I’ve been driving our Titanium-spec 1.6 petrol five-door hatchback for almost two months, averaging about 300 miles a week, so it has given me plenty of time to get accustomed to motoring life in one of fleet’s stalwarts.
The thing which stands out the most is comfort. Sometimes after a three-hour journey I’m ready to call the chiropractor, but it’s a different story in the Focus. This is mainly down to the seats, which are designed to support your back in all the right places. Something as simple as car manufacturers getting the seating right can bring joy to thousands of company car drivers. It is surprising how some firms struggle to master this.
Other factors which ease a three-hour journey are the minimal cabin noise, especially on motorways, and the super-smooth suspension.
Ford has refined the new Focus with minimal gaps between body panels, thicker front door side glass and new double door seals all helping to block out wind noise. There’s nothing worse than having to crank up the stereo to drown out exterior noise.
Ford has also made the body structure 10% stiffer than the old model and added rear control blade multi-link suspension, which in layman’s terms means each rear wheel reacts independently when it hits a bump, helping to increase stability.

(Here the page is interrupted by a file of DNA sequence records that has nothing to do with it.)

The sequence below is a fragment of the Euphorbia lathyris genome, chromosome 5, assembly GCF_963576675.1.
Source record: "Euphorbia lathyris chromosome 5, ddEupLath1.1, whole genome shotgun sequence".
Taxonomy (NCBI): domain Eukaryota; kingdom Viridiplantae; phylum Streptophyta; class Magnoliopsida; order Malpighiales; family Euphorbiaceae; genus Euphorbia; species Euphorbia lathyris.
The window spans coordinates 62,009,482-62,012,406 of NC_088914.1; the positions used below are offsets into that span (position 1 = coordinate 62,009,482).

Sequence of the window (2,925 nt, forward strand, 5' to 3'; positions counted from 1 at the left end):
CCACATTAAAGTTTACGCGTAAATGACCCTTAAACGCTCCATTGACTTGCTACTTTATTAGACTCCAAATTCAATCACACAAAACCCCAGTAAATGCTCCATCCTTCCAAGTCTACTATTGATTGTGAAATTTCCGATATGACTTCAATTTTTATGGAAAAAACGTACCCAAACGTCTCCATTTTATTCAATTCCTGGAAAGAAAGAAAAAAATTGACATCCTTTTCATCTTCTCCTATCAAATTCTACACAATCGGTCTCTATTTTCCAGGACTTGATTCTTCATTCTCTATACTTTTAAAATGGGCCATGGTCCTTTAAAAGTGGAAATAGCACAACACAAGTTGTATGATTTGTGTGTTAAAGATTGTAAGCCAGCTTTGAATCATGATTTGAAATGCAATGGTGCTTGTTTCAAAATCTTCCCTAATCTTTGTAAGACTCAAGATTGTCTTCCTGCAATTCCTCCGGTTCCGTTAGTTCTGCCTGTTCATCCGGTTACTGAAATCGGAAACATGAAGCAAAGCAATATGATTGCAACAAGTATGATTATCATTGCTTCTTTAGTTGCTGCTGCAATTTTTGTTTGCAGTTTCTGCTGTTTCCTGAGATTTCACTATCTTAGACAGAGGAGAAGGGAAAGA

I don’t know what the technical terms mean, but they translate into a cushioned ride which irons out the hardest bumps on our roads.
And as well as comfort, the chassis and suspension also give confidence-inspiring front-end grip, meaning the Focus always feels planted to the road.
But while I’ve been enjoying the grip, I still haven’t got to grips with the £250 optional voice control system is fitted to our car.
This forms part of the advanced telephone pack which lets drivers control the Bluetooth-enabled telephone, stereo system, temperature control and satellite navigation by the sound of their voice.
So far I’ve failed to master the system, although this could be down to my Stoke accent, but I am determined to use it soon. I have used the satellite navigation system on several occasions, though. It gets drivers from A to B and it is really easy to choose locations through the touch screen.
I just want to view the map and my vehicle’s position but covering almost half the screen are buttons to alter the air-conditioning, radio volume, outside temperature, traffic alert, scale of map and vehicle positioning, making it far to busy.
Maybe once I’ve mastered the voice control these will miraculously disappear from the map – I hope so.
I’m also hoping fuel economy will improve. At present I’m averaging 35.3mpg, which is well short of Ford’s claimed 43.8mpg combined figure.
As most of my miles are being racked up on motorways, I’m a little disappointed with the Focus’ frugality.
Model: Ford Focus 1.6i Ti-VCT Titanium 5dr
Price (OTR): £15,825 (£20,025 as tested)
CO2 emissions (g/km): 155
Company car tax bill (2005/6) 22% tax-payer: £52 a month
Insurance group: 7
Combined mpg: 43.8
Test mpg: 35.3
CAP Monitor residual value: £5,374/34%
HSBC contract hire rate: £322
Expenditure to date: Nil